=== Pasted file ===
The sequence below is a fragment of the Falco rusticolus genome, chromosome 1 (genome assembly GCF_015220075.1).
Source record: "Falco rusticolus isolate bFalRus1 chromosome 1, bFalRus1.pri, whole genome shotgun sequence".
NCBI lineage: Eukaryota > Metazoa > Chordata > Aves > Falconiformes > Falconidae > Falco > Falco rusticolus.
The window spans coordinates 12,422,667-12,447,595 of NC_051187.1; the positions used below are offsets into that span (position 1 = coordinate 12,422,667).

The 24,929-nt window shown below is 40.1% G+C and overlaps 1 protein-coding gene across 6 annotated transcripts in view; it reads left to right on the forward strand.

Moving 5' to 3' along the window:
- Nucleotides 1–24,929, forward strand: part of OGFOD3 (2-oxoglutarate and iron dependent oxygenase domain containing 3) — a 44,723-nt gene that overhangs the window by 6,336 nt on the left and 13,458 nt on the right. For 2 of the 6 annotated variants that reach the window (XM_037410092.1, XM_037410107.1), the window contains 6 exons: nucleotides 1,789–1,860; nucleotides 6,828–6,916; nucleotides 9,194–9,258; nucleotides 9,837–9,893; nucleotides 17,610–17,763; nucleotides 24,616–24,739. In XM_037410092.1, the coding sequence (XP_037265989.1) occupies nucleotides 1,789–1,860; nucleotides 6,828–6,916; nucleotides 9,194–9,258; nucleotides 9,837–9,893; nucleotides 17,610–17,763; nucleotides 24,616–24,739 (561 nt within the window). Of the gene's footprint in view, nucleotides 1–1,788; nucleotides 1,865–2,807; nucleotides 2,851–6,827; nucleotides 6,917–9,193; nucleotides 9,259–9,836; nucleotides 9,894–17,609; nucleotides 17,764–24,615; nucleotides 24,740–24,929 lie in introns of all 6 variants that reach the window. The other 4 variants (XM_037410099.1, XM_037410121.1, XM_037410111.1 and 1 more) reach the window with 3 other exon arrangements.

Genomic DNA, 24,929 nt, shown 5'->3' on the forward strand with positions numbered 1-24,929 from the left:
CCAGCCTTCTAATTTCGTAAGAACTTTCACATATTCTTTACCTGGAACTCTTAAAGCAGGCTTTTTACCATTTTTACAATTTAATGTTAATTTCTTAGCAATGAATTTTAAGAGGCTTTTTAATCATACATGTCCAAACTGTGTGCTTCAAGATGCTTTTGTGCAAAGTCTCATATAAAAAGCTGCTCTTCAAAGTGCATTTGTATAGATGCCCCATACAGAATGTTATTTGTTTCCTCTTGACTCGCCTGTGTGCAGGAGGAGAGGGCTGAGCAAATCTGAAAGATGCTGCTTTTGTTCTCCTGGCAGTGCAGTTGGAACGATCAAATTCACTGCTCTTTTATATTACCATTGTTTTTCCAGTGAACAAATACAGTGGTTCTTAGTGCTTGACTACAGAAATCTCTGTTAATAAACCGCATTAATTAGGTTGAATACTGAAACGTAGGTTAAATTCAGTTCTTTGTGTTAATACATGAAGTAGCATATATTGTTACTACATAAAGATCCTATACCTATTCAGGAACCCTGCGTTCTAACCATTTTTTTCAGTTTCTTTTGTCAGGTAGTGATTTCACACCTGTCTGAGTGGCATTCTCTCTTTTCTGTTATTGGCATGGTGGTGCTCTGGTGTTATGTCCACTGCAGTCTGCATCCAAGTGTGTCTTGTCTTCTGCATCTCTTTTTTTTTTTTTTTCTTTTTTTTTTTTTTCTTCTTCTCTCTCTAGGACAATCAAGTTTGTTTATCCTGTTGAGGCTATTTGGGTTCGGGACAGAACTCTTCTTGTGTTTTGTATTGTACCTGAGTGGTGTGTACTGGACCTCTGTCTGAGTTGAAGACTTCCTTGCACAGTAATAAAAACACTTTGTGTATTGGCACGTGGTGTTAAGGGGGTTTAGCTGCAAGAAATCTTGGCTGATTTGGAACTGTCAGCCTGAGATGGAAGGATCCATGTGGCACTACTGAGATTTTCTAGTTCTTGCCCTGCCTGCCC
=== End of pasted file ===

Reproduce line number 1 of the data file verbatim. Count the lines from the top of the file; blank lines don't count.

The sequence below is a fragment of the Falco rusticolus genome, chromosome 1 (genome assembly GCF_015220075.1).